In one of several examples of the film negating its own premises, after a first-act discussion of the implausibility of superhumanity due to [one] superpowers being fictional and [two] Bruce Wayne, the mortal exception to the rule, having a lot of expensive gadgets that don’t exist, the characters proceed to equip themselves with [one] ‘plausible’ superpowers and [two] ridiculous gadgetry. And for all the talk of changing the world and inspiring heroism in the everyman, the story of Kick-Ass sure is contained to the small-potatoes drama of one drug lord and one framed cop bent on revenge.

The real pathos of the story belongs to Big Daddy and his daughter, who he has raised to be a fighting machine. He lives to avenge the death of Hit Girl's mother, for which he holds D'Amico responsible (see, it doesn't even really have anything to do with the drugs). That Nicolas Cage’s masked vigilante is a clone of Tim Burton’s Batman must be read as a subliminal 'fuck you' to the producers that failed to let him play Superman for Burton himself all those years ago. When Big Daddy kicks ass for vengeance, it’s a searing testament to what could’ve been, and one of the great thrills of the film is watching Nicolas Cage chew it up in this role. And impressively, Chloë Grace Moretz, as Hit Girl, is more likely to stumble over a naughty word than she is to let Nic Cage upstage her.

That both Kick-Ass and Hit Girl have lost their mothers is never something that comes up between the two of them; this pain is reserved for Hit Girl and Big Daddy. Their family is broken, and living in a cold steel apartment wallpapered with weaponry, waging war is all they know. Their story doesn't have anything to with Kick-Ass until he stumbles into it, and in fact their plans would likely have gone off a lot smoother without our hero's interference.


...which is why Dave/Kick-Ass is such a weird choice for main protagonist given the story that this is. I'm not sure it's the story director Matthew Vaughn quite intended to tell. Vaughn is a great populist filmmaker - his Stardust is one of the underrated, underseen gems of the aughts. But you can feel this story slipping out of his grasp.

It comes down to the stakes: in order to successfully follow the wannabe superhero riding the coattails of the real deal into battle, we must establish specifically why it is that the wannabe is acting so foolish. And returning to the cliché of the double-edged sword, Dave/Kick-Ass becomes too realistically drawn a character with too much going on for me to buy the crazy shit that happens to him in the third act. This is a kid who, in his opening monologue, informs us that his mother recently died and then denies that the film will be about that (which means it has to be, right?). He establishes a connection with a sexy girl (more on this later) and gets a huge self-confidence boost, rendering his heroic alter-ego moot.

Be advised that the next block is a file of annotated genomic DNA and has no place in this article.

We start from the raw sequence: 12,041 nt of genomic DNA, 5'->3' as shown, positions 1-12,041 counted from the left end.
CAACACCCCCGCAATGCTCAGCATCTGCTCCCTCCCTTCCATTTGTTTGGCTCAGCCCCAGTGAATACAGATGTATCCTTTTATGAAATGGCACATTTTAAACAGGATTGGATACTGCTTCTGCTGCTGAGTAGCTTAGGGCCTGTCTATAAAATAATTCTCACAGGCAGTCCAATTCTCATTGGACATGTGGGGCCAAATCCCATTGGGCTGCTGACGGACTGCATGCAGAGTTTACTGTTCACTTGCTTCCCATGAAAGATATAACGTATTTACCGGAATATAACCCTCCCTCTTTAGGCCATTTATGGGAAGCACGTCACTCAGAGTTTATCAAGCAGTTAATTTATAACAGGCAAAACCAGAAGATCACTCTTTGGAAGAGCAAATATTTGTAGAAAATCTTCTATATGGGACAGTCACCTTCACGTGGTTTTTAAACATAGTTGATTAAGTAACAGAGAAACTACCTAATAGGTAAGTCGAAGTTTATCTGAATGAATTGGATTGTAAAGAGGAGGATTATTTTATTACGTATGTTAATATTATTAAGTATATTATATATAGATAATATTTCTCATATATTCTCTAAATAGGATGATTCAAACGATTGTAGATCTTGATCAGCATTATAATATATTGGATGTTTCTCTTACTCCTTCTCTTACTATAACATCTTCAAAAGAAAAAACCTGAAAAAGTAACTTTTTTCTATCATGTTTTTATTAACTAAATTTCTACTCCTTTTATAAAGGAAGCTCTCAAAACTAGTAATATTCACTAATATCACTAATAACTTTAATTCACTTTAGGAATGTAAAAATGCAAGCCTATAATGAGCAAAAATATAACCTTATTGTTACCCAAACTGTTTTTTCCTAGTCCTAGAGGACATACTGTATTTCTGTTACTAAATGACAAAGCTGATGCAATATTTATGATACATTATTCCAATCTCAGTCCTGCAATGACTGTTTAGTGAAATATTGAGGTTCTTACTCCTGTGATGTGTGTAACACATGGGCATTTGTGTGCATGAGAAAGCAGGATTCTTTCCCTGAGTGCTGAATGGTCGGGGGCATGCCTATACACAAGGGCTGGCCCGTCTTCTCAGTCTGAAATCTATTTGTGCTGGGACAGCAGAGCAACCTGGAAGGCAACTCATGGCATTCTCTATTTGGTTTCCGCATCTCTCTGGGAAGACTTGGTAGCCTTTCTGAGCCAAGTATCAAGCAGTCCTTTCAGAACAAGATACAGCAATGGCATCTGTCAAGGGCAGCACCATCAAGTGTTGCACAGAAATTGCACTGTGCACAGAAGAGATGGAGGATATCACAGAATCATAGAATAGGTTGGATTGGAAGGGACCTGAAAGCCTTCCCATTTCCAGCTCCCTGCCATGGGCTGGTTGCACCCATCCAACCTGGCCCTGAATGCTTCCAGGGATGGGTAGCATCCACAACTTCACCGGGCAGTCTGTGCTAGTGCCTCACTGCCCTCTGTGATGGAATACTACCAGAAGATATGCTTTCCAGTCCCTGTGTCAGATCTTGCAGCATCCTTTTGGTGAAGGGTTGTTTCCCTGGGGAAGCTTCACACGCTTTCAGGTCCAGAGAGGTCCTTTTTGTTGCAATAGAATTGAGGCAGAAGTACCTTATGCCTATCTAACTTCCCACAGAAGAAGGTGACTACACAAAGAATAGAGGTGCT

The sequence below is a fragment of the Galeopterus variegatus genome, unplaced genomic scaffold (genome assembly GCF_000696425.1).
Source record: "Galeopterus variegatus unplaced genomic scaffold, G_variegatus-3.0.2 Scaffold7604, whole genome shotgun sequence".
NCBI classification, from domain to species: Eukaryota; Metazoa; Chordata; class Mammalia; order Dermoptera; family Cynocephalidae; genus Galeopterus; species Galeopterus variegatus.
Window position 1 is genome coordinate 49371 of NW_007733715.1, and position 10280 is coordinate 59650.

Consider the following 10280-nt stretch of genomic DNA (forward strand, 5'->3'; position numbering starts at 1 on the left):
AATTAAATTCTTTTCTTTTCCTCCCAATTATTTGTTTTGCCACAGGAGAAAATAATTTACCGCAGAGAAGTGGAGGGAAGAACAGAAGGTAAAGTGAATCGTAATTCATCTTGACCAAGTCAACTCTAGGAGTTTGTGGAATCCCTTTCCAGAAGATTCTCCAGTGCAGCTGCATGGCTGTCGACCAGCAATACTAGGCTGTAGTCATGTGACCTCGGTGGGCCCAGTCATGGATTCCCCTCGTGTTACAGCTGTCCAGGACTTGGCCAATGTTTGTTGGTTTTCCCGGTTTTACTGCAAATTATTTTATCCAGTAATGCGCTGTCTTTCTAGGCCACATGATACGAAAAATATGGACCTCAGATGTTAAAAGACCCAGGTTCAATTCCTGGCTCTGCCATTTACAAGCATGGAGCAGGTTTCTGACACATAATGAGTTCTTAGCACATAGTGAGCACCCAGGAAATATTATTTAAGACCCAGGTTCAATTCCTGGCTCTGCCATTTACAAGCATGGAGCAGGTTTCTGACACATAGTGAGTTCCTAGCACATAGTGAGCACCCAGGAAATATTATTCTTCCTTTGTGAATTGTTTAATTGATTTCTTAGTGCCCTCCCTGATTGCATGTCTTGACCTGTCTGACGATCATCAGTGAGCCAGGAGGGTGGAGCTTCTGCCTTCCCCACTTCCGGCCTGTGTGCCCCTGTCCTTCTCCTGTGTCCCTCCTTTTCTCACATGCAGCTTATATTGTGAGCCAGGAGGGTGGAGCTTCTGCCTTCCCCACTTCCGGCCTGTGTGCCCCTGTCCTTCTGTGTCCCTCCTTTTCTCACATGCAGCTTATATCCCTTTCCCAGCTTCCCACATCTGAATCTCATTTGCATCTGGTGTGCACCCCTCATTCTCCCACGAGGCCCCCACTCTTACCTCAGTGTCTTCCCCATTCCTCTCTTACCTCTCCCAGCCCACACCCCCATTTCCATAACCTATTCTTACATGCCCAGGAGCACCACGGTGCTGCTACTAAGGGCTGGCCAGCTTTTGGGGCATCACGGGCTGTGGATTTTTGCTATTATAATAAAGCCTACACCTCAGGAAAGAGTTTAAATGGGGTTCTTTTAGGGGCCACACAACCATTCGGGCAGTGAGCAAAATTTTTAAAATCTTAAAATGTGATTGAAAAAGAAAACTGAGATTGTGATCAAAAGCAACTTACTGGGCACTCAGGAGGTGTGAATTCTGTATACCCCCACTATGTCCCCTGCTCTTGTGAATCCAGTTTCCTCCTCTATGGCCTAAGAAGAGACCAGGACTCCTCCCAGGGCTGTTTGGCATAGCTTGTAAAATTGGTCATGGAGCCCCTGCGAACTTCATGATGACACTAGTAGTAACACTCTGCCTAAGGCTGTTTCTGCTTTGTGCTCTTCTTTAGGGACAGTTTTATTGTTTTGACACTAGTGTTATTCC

But most of all, this is a kid so determined to ignore his own life (and maybe that's the key, right there) that, after coming this close to being dead the first time he tries the superhero act, he decides he's stronger than ever and heads out for more. Dave's initial criminal encounter as Kick-Ass is a hugely successful scene that sets up the danger he's putting himself in, but the film forgets this for the sake of cartoon theatrics and antic set pieces.

But despite its inconsistencies, one theme the film consistently nails is Dave's (or every character's) desire to improve himself through hard-work and determination and actually make himself the person he always wanted to be. Johnson does admirable, nuanced work – when, in his first outing as Kick-Ass that doesn't put him in the hospital, he spits at a gang of thugs that yes, he’d rather die than live in a world where three guys beat up one perfect stranger, he very nearly had me – but his struggle for validation almost seems to mirror the film's. Is dressing up as a superhero any less desperate an act than cuing up Joan Jett's "Bad Reputation" to score the scene where the seven-year-old kills thirty henchmen?